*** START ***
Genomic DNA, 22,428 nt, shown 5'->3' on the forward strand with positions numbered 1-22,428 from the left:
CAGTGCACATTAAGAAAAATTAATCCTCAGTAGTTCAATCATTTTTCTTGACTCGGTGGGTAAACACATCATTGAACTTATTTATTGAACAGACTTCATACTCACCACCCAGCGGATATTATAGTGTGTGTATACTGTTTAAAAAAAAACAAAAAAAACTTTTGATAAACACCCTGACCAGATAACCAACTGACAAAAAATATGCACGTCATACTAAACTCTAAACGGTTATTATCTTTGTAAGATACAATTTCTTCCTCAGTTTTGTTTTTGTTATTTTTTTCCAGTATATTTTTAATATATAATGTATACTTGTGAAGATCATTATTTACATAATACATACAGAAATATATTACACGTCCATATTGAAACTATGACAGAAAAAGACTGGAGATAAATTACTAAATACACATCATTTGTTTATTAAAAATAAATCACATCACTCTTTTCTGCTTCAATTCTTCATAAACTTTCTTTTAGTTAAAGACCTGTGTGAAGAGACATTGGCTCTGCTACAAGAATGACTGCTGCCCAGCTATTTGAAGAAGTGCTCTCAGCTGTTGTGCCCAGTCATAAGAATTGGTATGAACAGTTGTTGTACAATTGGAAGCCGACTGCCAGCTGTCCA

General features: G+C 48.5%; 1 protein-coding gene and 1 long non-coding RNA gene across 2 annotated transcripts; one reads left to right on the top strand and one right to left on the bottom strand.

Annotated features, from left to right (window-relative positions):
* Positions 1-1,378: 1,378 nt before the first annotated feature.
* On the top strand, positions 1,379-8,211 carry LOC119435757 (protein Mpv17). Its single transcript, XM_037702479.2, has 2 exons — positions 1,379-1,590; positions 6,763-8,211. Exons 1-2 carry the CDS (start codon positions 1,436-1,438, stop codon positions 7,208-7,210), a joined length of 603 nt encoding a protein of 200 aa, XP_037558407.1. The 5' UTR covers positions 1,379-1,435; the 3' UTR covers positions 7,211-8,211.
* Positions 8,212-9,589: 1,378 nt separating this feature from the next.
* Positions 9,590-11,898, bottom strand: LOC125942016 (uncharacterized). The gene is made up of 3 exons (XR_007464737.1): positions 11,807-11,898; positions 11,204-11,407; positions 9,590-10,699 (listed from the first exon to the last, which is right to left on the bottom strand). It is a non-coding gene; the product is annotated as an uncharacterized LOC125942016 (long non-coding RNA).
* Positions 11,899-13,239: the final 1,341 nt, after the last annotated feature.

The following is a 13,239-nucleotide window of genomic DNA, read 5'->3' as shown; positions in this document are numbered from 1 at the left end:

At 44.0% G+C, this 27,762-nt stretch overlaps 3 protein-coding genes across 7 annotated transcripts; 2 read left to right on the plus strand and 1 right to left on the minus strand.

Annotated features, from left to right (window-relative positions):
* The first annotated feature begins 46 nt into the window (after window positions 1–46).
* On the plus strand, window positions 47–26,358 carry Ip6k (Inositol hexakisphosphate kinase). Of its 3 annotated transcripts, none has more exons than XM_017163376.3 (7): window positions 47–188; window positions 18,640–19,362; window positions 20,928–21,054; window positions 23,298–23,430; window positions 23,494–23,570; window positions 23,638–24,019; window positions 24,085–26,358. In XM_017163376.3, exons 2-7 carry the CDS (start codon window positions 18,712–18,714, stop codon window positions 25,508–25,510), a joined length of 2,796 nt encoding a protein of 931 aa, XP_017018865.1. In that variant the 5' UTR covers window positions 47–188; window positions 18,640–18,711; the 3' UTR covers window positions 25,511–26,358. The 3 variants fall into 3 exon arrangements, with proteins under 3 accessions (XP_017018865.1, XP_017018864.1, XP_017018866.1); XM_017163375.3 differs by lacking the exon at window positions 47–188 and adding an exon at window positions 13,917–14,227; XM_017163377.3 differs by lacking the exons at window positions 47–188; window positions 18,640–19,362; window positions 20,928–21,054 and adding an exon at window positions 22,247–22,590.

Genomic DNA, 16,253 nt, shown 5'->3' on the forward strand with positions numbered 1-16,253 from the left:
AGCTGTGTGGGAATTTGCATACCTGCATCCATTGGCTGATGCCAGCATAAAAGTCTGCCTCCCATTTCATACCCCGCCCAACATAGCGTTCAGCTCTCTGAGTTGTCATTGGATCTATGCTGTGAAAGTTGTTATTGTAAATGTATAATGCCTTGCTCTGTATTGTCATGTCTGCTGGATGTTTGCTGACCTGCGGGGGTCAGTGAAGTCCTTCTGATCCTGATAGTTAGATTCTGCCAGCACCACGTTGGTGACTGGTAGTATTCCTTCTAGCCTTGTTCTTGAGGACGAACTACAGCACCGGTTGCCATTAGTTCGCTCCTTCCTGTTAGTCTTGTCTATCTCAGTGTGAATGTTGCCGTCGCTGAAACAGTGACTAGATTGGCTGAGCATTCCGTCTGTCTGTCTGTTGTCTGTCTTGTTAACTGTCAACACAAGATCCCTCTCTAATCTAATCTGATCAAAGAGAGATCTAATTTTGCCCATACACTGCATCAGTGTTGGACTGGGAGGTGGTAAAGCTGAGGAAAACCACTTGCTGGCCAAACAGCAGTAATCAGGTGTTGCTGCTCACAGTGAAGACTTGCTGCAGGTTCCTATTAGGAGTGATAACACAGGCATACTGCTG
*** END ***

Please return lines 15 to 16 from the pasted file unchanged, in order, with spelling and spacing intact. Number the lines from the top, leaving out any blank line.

Genomic DNA, 16,253 nt, shown 5'->3' on the forward strand with positions numbered 1-16,253 from the left:
AGCTGTGTGGGAATTTGCATACCTGCATCCATTGGCTGATGCCAGCATAAAAGTCTGCCTCCCATTTCATACCCCGCCCAACATAGCGTTCAGCTCTCTGAGTTGTCATTGGATCTATGCTGTGAAAGTTGTTATTGTAAATGTATAATGCCTTGCTCTGTATTGTCATGTCTGCTGGATGTTTGCTGACCTGCGGGGGTCAGTGAAGTCCTTCTGATCCTGATAGTTAGATTCTGCCAGCACCACGTTGGTGACTGGTAGTATTCCTTCTAGCCTTGTTCTTGAGGACGAACTACAGCACCGGTTGCCATTAGTTCGCTCCTTCCTGTTAGTCTTGTCTATCTCAGTGTGAATGTTGCCGTCGCTGAAACAGTGACTAGATTGGCTGAGCATTCCGTCTGTCTGTCTGTTGTCTGTCTTGTTAACTGTCAACACAAGATCCCTCTCTAATCTAATCTGATCAAAGAGAGATCTAATTTTGCCCATACACTGCATCAGTGTTGGACTGGGAGGTGGTAAAGCTGAGGAAAACCACTTGCTGGCCAAACAGCAGTAATCAGGTGTTGCTGCTCACAGTGAAGACTTGCTGCAGGTTCCTATTAGGAGTGATAACACAGGCATACTGCTG